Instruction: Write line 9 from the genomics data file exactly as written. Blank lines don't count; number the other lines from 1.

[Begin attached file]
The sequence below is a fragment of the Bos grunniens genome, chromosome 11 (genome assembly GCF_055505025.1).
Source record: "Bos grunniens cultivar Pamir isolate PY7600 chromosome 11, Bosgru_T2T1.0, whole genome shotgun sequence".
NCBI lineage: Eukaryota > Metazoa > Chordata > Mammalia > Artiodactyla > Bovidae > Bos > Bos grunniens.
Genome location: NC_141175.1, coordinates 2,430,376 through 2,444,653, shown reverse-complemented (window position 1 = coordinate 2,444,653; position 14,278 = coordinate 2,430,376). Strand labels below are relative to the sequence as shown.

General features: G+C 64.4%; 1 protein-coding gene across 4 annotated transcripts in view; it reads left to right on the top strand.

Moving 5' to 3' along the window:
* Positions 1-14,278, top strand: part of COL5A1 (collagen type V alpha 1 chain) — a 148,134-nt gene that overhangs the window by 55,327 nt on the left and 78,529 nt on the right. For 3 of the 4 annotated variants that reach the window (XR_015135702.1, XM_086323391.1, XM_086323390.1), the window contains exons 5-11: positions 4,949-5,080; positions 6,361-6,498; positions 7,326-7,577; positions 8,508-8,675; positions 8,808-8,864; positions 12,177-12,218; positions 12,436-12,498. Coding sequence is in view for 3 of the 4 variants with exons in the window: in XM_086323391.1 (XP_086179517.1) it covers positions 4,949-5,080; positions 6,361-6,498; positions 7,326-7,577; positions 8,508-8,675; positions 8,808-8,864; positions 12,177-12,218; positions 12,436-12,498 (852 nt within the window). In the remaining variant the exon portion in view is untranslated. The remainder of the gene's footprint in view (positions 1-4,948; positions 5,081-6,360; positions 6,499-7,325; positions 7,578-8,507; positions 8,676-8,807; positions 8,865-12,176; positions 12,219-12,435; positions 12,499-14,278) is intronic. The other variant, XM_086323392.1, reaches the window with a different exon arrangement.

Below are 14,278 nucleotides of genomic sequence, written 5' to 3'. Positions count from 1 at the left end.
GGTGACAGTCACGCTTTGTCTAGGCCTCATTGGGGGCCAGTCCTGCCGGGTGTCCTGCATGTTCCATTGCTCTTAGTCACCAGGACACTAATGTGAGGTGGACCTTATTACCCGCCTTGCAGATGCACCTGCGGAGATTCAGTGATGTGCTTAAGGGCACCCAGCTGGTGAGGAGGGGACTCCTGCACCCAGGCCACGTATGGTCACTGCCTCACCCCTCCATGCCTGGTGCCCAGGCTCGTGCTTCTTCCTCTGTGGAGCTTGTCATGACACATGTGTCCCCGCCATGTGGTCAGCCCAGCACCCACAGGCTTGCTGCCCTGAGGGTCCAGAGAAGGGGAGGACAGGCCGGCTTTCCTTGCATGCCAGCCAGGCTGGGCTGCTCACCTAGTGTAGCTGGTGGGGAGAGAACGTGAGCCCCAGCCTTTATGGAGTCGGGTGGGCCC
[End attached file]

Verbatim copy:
GGTGACAGTCACGCTTTGTCTAGGCCTCATTGGGGGCCAGTCCTGCCGGGTGTCCTGCATGTTCCATTGCTCTTAGTCACCAGGACACTAATGTGAGGTGGACCTTATTACCCGCCTTGCAGATGCACCTGCGGAGATTCAGTGATGTGCTTAAGGGCACCCAGCTGGTGAGGAGGGGACTCCTGCACCCAGGCCACGTATGGTCACTGCCTCACCCCTCCATGCCTGGTGCCCAGGCTCGTGCTTCTTCCTCTGTGGAGCTTGTCATGACACATGTGTCCCCGCCATGTGGTCAGCCCAGCACCCACAGGCTTGCTGCCCTGAGGGTCCAGAGAAGGGGAGGACAGGCCGGCTTTCCTTGCATGCCAGCCAGGCTGGGCTGCTCACCTAGTGTAGCTGGTGGGGAGAGAACGTGAGCCCCAGCCTTTATGGAGTCGGGTGGGCCC